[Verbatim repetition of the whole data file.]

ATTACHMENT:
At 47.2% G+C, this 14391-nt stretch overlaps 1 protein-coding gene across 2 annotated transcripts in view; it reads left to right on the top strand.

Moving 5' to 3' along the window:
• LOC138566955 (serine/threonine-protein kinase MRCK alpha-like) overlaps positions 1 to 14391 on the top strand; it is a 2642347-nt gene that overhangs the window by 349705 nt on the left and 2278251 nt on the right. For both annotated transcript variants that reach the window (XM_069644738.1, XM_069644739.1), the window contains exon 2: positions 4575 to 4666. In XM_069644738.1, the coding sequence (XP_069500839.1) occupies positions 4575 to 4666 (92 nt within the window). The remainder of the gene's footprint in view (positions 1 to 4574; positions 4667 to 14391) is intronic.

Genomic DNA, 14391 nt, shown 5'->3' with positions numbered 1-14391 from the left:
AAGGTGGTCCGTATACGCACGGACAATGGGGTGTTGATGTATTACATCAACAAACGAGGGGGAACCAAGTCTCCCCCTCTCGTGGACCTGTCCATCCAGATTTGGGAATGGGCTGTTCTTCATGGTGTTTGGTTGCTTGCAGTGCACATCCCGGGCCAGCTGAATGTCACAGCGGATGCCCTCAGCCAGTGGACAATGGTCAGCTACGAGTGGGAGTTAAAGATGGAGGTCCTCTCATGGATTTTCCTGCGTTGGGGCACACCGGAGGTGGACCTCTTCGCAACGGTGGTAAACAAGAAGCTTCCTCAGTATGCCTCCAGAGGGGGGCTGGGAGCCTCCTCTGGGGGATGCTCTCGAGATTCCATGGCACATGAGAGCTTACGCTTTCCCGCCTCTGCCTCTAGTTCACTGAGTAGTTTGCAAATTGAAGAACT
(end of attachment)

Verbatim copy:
At 47.2% G+C, this 14391-nt stretch overlaps 1 protein-coding gene across 2 annotated transcripts in view; it reads left to right on the top strand.

Moving 5' to 3' along the window:
• LOC138566955 (serine/threonine-protein kinase MRCK alpha-like) overlaps positions 1 to 14391 on the top strand; it is a 2642347-nt gene that overhangs the window by 349705 nt on the left and 2278251 nt on the right. For both annotated transcript variants that reach the window (XM_069644738.1, XM_069644739.1), the window contains exon 2: positions 4575 to 4666. In XM_069644738.1, the coding sequence (XP_069500839.1) occupies positions 4575 to 4666 (92 nt within the window). The remainder of the gene's footprint in view (positions 1 to 4574; positions 4667 to 14391) is intronic.

Genomic DNA, 14391 nt, shown 5'->3' with positions numbered 1-14391 from the left:
AAGGTGGTCCGTATACGCACGGACAATGGGGTGTTGATGTATTACATCAACAAACGAGGGGGAACCAAGTCTCCCCCTCTCGTGGACCTGTCCATCCAGATTTGGGAATGGGCTGTTCTTCATGGTGTTTGGTTGCTTGCAGTGCACATCCCGGGCCAGCTGAATGTCACAGCGGATGCCCTCAGCCAGTGGACAATGGTCAGCTACGAGTGGGAGTTAAAGATGGAGGTCCTCTCATGGATTTTCCTGCGTTGGGGCACACCGGAGGTGGACCTCTTCGCAACGGTGGTAAACAAGAAGCTTCCTCAGTATGCCTCCAGAGGGGGGCTGGGAGCCTCCTCTGGGGGATGCTCTCGAGATTCCATGGCACATGAGAGCTTACGCTTTCCCGCCTCTGCCTCTAGTTCACTGAGTAGTTTGCAAATTGAAGAACT